University Scholar Rashid Ansari
The University Scholars Program, now in its 35th year, honors faculty members for superior research and teaching, along with great promise for future achievements. The award provides $15,000 a year for three years.
Professor of electrical and computer engineering
Years at UIC: 25
What are your research interests?
My research interests are in the theory, algorithms and applications of processing of signals, images and video. This includes analysis, modeling, manipulation and communication of signals. A major thrust of my research is on interdisciplinary topics dealing with engineering and health care disciplines.
How did you become interested in these topics?
I have enjoyed analytical work with practical applications, and this led to me do research on signal, image and video processing with applications in health care. Research problems that deal with processing of signals, images, and video have always interested me, and there are many challenging research problems on these research topics related to health care disciplines. The interest was strengthened out of reaching out to researchers in other fields. Sometimes this collaboration can come out of a lunchtime conversation at a campus-level meeting. I recall a conversation at an all-campus promotion and tenure committee meeting which led to collaborations and later to grants and joint publications. I have been fortunate to collaborate with experts in ophthalmology, nursing, radiology, neurology, dentistry and physical therapy addressing issues in signal, image and video analysis.
What do you teach?
I teach courses on digital and statistical signal processing, image processing and computer vision. I have also taught courses in probability and communications.
How do you balance teaching and research?
The schedule that I follow for creating a balance between research and teaching depends on whether I teach one course or two in a term. My general rule is to limit teaching responsibilities to teaching days with office hours right after last class. Since I attach importance to positive student experience in class, I devote time in the evening before class to see how I can include that element in my class. My research, however, is spread out over the week, including evenings, giving me flexibility. Regarding research meetings with students, apart from the regularly scheduled weekly meetings, my research advisees and I find it convenient to discuss research in the evenings via Skype and Zoom, especially so after the onset of the pandemic. Overall, the time split is skewed towards research. When I was department head, it required a more careful balancing act when I was also teaching a course.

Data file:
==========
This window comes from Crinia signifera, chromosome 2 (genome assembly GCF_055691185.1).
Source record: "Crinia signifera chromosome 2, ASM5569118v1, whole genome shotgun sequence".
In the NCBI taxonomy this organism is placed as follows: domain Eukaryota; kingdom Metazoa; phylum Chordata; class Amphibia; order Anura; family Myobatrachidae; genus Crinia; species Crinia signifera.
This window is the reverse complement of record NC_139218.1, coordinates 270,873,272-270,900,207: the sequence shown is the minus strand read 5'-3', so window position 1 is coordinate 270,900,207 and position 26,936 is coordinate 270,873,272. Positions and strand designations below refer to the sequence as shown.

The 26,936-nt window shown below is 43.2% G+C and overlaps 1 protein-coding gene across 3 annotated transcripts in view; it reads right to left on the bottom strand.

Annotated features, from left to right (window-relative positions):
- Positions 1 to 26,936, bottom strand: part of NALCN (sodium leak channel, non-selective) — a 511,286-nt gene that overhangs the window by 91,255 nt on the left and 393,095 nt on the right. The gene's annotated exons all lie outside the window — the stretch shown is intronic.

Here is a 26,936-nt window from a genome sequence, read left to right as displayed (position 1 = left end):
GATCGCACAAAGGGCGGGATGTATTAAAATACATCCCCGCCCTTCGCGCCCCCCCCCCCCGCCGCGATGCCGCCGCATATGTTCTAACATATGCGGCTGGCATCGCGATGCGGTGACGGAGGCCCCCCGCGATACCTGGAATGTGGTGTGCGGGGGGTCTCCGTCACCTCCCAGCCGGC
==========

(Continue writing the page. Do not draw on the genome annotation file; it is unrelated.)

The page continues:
What’s your advice to students who want to focus their future careers on research?
It is important to be willing to venture out of one’s comfort zone and take courses and attend seminars outside your discipline especially in view of the growing importance of interdisciplinary research. A challenge is to keep up with the growing knowledge in every field. Invest time in reviewing latest literature from key resources in your field — in engineering, this may require focus on the latest papers from top conferences and manuscripts on Arxiv. There’s a lot of benefit in being open to criticism and use the criticism to learn and grow. Keep focus on quality and impact. And of course, enjoy life outside work. For undergraduates, my advice is that they avail of any opportunity to get early experience in research and see how much fun and excitement there is in research.